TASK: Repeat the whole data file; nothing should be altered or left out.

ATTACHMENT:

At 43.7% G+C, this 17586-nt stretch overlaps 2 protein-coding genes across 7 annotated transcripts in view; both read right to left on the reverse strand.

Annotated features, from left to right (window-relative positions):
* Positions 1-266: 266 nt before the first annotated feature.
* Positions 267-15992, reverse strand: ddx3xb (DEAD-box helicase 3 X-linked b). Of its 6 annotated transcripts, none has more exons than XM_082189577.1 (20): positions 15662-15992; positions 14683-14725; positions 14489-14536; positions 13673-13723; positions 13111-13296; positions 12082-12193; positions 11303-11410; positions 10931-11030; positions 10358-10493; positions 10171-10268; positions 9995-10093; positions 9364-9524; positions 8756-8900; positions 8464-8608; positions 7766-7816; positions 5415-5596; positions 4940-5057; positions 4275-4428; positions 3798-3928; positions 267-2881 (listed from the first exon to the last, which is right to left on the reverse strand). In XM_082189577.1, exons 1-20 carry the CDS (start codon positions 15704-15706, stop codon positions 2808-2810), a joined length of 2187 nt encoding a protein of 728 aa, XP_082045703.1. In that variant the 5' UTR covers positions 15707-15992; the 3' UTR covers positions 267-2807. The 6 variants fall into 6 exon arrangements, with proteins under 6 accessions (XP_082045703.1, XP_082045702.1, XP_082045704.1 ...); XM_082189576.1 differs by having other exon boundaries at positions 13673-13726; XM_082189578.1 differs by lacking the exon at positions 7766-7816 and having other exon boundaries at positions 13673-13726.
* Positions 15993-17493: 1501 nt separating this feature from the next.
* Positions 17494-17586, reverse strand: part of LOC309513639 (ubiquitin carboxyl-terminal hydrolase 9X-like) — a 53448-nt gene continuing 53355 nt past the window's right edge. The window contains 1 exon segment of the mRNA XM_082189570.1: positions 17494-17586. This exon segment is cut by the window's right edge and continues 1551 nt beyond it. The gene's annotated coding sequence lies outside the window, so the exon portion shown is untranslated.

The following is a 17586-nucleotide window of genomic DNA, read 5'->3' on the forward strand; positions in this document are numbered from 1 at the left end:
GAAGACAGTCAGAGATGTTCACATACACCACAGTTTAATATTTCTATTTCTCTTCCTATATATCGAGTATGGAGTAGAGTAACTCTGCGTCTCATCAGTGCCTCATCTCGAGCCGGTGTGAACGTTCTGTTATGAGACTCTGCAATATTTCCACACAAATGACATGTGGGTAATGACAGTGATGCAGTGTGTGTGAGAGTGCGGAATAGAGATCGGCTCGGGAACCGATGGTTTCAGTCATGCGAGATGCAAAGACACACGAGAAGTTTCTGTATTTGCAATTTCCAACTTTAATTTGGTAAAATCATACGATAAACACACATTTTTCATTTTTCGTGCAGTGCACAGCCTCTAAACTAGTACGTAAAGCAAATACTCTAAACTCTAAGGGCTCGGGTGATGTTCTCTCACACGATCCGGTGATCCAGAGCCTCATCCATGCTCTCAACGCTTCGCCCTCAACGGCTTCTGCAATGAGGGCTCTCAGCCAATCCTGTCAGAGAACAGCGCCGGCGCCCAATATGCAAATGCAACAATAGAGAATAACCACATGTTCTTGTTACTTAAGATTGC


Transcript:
At 43.7% G+C, this 17586-nt stretch overlaps 2 protein-coding genes across 7 annotated transcripts in view; both read right to left on the reverse strand.

Annotated features, from left to right (window-relative positions):
* Positions 1-266: 266 nt before the first annotated feature.
* Positions 267-15992, reverse strand: ddx3xb (DEAD-box helicase 3 X-linked b). Of its 6 annotated transcripts, none has more exons than XM_082189577.1 (20): positions 15662-15992; positions 14683-14725; positions 14489-14536; positions 13673-13723; positions 13111-13296; positions 12082-12193; positions 11303-11410; positions 10931-11030; positions 10358-10493; positions 10171-10268; positions 9995-10093; positions 9364-9524; positions 8756-8900; positions 8464-8608; positions 7766-7816; positions 5415-5596; positions 4940-5057; positions 4275-4428; positions 3798-3928; positions 267-2881 (listed from the first exon to the last, which is right to left on the reverse strand). In XM_082189577.1, exons 1-20 carry the CDS (start codon positions 15704-15706, stop codon positions 2808-2810), a joined length of 2187 nt encoding a protein of 728 aa, XP_082045703.1. In that variant the 5' UTR covers positions 15707-15992; the 3' UTR covers positions 267-2807. The 6 variants fall into 6 exon arrangements, with proteins under 6 accessions (XP_082045703.1, XP_082045702.1, XP_082045704.1 ...); XM_082189576.1 differs by having other exon boundaries at positions 13673-13726; XM_082189578.1 differs by lacking the exon at positions 7766-7816 and having other exon boundaries at positions 13673-13726.
* Positions 15993-17493: 1501 nt separating this feature from the next.
* Positions 17494-17586, reverse strand: part of LOC309513639 (ubiquitin carboxyl-terminal hydrolase 9X-like) — a 53448-nt gene continuing 53355 nt past the window's right edge. The window contains 1 exon segment of the mRNA XM_082189570.1: positions 17494-17586. This exon segment is cut by the window's right edge and continues 1551 nt beyond it. The gene's annotated coding sequence lies outside the window, so the exon portion shown is untranslated.

The following is a 17586-nucleotide window of genomic DNA, read 5'->3' on the forward strand; positions in this document are numbered from 1 at the left end:
GAAGACAGTCAGAGATGTTCACATACACCACAGTTTAATATTTCTATTTCTCTTCCTATATATCGAGTATGGAGTAGAGTAACTCTGCGTCTCATCAGTGCCTCATCTCGAGCCGGTGTGAACGTTCTGTTATGAGACTCTGCAATATTTCCACACAAATGACATGTGGGTAATGACAGTGATGCAGTGTGTGTGAGAGTGCGGAATAGAGATCGGCTCGGGAACCGATGGTTTCAGTCATGCGAGATGCAAAGACACACGAGAAGTTTCTGTATTTGCAATTTCCAACTTTAATTTGGTAAAATCATACGATAAACACACATTTTTCATTTTTCGTGCAGTGCACAGCCTCTAAACTAGTACGTAAAGCAAATACTCTAAACTCTAAGGGCTCGGGTGATGTTCTCTCACACGATCCGGTGATCCAGAGCCTCATCCATGCTCTCAACGCTTCGCCCTCAACGGCTTCTGCAATGAGGGCTCTCAGCCAATCCTGTCAGAGAACAGCGCCGGCGCCCAATATGCAAATGCAACAATAGAGAATAACCACATGTTCTTGTTACTTAAGATTGC